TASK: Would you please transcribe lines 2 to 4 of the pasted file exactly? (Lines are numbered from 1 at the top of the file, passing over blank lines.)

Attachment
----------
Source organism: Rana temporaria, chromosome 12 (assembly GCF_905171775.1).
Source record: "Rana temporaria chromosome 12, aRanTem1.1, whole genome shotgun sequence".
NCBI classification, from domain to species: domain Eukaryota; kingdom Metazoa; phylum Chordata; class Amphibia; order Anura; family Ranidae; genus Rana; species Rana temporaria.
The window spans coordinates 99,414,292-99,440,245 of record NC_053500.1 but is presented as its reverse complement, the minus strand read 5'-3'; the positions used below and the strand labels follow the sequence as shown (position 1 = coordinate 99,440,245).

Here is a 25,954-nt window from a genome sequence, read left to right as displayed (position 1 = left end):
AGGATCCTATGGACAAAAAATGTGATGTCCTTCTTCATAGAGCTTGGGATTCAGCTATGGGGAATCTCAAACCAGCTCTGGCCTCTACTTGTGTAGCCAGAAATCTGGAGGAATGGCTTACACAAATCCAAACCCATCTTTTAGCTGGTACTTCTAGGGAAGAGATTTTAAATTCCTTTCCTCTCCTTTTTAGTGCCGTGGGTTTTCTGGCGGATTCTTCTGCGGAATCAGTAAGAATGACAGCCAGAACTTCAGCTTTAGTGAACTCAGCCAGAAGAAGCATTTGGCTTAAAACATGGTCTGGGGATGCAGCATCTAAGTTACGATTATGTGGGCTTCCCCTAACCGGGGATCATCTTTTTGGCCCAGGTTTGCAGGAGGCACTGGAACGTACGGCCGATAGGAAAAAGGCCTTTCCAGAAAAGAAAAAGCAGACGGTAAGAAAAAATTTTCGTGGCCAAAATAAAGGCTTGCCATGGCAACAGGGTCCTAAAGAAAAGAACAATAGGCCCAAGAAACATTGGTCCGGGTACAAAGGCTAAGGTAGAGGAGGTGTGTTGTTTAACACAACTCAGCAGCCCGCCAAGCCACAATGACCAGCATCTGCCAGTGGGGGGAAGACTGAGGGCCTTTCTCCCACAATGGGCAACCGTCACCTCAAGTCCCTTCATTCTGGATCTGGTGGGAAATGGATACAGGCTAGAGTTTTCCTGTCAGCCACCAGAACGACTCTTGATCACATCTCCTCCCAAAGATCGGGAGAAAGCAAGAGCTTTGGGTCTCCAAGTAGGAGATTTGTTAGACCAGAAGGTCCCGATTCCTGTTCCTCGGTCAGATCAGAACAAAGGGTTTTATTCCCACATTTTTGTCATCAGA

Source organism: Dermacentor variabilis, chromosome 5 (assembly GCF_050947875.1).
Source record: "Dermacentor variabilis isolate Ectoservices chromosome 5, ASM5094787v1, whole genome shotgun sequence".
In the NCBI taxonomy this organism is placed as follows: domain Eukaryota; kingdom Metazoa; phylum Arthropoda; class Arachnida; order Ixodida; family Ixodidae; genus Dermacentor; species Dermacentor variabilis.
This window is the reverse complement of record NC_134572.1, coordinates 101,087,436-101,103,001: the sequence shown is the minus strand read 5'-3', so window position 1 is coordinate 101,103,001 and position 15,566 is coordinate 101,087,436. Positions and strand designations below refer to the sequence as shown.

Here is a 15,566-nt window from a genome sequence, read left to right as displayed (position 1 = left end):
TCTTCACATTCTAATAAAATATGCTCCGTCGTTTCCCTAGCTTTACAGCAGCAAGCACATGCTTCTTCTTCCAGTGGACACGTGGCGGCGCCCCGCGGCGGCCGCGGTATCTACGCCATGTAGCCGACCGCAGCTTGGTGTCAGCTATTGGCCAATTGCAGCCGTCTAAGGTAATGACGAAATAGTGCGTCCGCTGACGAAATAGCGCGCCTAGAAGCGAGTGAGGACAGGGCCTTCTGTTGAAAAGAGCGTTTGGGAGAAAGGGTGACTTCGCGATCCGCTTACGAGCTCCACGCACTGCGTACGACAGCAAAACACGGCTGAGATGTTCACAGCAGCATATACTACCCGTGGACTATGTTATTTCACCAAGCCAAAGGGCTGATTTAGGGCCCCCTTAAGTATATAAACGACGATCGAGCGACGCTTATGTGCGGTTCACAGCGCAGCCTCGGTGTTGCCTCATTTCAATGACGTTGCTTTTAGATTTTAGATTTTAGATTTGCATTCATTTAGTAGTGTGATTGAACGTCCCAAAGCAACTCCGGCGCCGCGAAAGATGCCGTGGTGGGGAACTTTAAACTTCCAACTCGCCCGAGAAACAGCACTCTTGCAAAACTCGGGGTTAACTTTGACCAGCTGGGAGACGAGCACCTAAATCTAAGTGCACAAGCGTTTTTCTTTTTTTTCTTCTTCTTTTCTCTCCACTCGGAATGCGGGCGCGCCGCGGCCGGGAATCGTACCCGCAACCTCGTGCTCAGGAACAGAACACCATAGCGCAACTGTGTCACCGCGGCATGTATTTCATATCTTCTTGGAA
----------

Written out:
Source record: "Rana temporaria chromosome 12, aRanTem1.1, whole genome shotgun sequence".
NCBI classification, from domain to species: domain Eukaryota; kingdom Metazoa; phylum Chordata; class Amphibia; order Anura; family Ranidae; genus Rana; species Rana temporaria.
The window spans coordinates 99,414,292-99,440,245 of record NC_053500.1 but is presented as its reverse complement, the minus strand read 5'-3'; the positions used below and the strand labels follow the sequence as shown (position 1 = coordinate 99,440,245).